Richter: Aim of Ministry’s New Strategy Is Not to Import Cheap Labour

Labour Minister Jan Richter (photo by TASR)
Bratislava, October 11 (TASR) – The aim of the draft labour force mobility strategy is not to import cheap labour from abroad that would cause social dumping, Labour Minister Jan Richter (Smer-SD) said at a press conference on Thursday.

The Government approved the material prepared by the Labour Ministry on Wednesday (October 10).
Richter pointed out that the Slovak labour market has various specifics, including regional differences and the unemployed at labour offices often do not meet employers’ demands from the point of view of their structure and education. Therefore, the Government has decided to adopt this strategy. “In the context of adopting this strategy, we aren’t interested in importing cheap labour. This shouldn’t be at the expense of the Slovak unemployed, this is by no means opening of borders for all. In the framework is an accelerated process of recruiting workers to jobs with a lack of labour force and only in districts where the unemployment rate is under 5 percent,” said Richter, adding that this applies to more than 65 percent of all districts in Slovakia.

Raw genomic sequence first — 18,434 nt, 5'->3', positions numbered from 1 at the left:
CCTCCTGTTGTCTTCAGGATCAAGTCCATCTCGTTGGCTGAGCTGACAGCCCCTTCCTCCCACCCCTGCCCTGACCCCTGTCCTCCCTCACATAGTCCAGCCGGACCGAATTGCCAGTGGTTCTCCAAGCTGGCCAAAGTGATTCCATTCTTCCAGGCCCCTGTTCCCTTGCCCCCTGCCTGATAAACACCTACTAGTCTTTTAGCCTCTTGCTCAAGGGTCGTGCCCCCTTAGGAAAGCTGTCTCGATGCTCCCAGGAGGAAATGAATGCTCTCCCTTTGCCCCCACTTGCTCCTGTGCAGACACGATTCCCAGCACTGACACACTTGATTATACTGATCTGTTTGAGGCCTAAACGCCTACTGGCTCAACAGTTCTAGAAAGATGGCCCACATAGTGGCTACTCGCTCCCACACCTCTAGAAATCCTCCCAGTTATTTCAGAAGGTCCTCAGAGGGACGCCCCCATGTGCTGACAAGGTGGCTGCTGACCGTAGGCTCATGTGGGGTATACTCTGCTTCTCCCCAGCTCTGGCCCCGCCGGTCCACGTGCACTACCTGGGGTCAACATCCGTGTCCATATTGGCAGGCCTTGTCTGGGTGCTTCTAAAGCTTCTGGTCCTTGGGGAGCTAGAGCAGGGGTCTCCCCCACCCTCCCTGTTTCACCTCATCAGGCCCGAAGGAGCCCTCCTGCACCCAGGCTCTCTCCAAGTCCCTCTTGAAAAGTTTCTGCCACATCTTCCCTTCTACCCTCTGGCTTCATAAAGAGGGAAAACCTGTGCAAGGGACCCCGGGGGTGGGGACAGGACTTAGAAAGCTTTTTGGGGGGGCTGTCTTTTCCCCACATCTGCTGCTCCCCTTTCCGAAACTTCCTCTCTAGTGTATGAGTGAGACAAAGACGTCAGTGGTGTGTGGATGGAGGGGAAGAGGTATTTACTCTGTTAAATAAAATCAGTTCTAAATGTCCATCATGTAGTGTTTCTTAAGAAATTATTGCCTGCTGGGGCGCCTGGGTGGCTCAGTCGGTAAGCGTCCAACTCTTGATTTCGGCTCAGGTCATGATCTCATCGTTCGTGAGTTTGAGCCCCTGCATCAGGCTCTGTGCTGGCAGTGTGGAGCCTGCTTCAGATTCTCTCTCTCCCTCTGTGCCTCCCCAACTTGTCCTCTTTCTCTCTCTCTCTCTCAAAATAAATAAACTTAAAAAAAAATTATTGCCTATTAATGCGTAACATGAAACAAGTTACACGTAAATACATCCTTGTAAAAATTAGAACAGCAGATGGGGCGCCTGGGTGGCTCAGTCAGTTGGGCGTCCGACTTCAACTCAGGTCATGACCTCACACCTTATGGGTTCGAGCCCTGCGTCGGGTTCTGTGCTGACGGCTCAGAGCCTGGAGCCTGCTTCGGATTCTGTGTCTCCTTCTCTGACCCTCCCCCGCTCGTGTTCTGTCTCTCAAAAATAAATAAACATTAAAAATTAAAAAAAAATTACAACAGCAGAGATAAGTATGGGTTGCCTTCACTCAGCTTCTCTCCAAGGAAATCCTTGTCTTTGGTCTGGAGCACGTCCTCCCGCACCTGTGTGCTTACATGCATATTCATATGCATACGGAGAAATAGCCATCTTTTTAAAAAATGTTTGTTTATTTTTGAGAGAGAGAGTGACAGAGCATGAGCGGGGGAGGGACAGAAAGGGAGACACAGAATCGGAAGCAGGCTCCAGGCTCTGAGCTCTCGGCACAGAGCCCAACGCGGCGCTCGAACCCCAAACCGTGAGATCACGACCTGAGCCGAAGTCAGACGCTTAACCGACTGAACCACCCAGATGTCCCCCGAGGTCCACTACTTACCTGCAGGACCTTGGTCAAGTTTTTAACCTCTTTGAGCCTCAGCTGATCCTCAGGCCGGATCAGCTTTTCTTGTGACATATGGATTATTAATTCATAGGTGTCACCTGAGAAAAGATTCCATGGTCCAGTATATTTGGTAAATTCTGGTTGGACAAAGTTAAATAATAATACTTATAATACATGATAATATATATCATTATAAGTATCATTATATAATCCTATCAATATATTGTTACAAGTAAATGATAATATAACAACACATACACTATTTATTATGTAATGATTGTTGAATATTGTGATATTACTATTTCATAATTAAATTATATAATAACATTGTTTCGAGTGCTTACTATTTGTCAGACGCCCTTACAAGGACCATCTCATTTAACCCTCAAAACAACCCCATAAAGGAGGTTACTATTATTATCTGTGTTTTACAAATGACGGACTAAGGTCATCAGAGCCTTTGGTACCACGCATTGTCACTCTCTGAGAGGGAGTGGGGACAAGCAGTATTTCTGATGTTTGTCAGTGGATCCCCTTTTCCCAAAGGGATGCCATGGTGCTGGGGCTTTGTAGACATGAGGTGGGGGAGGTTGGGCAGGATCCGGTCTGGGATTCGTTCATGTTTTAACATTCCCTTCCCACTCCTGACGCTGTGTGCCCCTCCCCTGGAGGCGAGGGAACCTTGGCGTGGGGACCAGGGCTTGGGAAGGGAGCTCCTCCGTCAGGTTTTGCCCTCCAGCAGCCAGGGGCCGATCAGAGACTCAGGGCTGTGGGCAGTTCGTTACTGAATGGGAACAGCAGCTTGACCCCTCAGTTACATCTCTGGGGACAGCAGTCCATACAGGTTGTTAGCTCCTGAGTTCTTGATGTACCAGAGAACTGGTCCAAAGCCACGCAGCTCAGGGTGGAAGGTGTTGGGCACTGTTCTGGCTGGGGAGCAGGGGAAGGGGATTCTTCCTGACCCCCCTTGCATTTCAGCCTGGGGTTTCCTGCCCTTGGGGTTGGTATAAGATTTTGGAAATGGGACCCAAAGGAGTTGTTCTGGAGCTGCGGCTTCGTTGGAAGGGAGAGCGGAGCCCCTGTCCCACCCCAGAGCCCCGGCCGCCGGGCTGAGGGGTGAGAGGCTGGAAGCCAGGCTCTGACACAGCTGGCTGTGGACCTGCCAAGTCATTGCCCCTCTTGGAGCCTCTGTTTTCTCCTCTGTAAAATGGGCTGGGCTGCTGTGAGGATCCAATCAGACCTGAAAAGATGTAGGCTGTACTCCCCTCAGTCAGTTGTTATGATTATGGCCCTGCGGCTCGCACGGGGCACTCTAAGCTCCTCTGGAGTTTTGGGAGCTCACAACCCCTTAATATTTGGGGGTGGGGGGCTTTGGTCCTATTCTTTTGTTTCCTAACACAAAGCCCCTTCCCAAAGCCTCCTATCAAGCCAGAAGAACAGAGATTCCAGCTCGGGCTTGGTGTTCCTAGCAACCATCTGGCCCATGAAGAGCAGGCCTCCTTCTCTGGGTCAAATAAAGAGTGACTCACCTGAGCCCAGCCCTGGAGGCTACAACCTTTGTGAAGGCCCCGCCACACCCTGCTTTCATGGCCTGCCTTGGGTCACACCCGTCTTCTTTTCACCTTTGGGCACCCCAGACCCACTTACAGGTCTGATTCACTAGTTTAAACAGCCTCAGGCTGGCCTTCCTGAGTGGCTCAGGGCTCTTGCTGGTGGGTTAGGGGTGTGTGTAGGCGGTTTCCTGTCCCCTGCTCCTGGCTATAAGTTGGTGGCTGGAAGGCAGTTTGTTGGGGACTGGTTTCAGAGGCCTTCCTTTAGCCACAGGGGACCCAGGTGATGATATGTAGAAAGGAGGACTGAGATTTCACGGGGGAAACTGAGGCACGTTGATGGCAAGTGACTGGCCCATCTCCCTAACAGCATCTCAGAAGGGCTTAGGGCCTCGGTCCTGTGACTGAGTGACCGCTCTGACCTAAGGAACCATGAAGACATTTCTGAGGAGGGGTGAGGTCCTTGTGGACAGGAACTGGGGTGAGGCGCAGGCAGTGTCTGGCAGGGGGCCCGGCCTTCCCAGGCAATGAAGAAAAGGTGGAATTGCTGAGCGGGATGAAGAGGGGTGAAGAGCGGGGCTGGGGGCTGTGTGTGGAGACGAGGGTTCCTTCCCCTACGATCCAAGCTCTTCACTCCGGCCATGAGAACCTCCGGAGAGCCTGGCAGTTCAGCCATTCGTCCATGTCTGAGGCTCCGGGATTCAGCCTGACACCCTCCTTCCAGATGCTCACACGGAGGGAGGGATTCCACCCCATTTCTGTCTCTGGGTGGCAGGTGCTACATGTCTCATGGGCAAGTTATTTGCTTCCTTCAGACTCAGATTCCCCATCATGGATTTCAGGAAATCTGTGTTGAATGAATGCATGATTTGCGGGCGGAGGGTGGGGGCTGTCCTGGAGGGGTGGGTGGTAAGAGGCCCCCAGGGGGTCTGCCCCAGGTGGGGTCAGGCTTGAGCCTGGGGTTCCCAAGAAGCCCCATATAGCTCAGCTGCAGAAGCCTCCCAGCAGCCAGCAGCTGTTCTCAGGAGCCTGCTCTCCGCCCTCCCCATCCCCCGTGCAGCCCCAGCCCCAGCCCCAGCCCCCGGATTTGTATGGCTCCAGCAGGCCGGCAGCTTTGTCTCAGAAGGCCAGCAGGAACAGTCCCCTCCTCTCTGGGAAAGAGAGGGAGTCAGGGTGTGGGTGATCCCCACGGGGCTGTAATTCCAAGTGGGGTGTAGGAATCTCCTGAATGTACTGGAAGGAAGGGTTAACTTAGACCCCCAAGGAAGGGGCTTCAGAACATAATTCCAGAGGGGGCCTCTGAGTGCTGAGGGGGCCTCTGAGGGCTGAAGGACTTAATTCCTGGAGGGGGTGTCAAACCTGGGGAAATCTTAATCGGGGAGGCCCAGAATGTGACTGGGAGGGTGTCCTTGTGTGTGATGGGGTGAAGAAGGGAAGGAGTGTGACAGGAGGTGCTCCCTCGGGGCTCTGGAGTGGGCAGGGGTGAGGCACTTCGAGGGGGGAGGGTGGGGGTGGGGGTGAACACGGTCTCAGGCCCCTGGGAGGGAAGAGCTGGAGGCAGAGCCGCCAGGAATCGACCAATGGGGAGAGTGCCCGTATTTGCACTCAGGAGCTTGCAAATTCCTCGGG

According to Richter, Slovakia remains a V4 country that regulates the supply of legal labour from third countries that will not cause social dumping. “The target group of this strategy isn’t refugees or asylum seekers, but it aims to establish a specific vision, measures on regulated labour mobility of third-country nationals to the Slovak labour market,” said Richter.
A similar strategy has also been adopted by Finland. “The aim is to adopt temporary, extraordinary measures to address the current shortage of skilled labour in the Slovak labour market, with the prospect of later consideration of the need to keep the extraordinary measures, given the current labour market needs or the current number of foreigners in Slovakia,” stated Richter.
The ministry proposes several measures in the strategy. For example, the list of professions with a labour shortage should be updated quarterly, not annually. A duty to report a job vacancy to the labour office should be introduced since a potential central job portal would allow a more flexible response to the need to fill the vacancy. Companies should also give towns and municipalities information on the place of accommodation of staff from third countries; the conditions for the submission of documents on the education achieved should be adjusted. This duty should apply only to regulated professions in health care and education.
The number of supporting documents submitted to the application for a temporary stay, if a foreigner wants to work in Slovakia, should also be re-evaluated. The time limit for assessing the application for a temporary stay should be shortened from 90 days to 30 days for technology centre staff.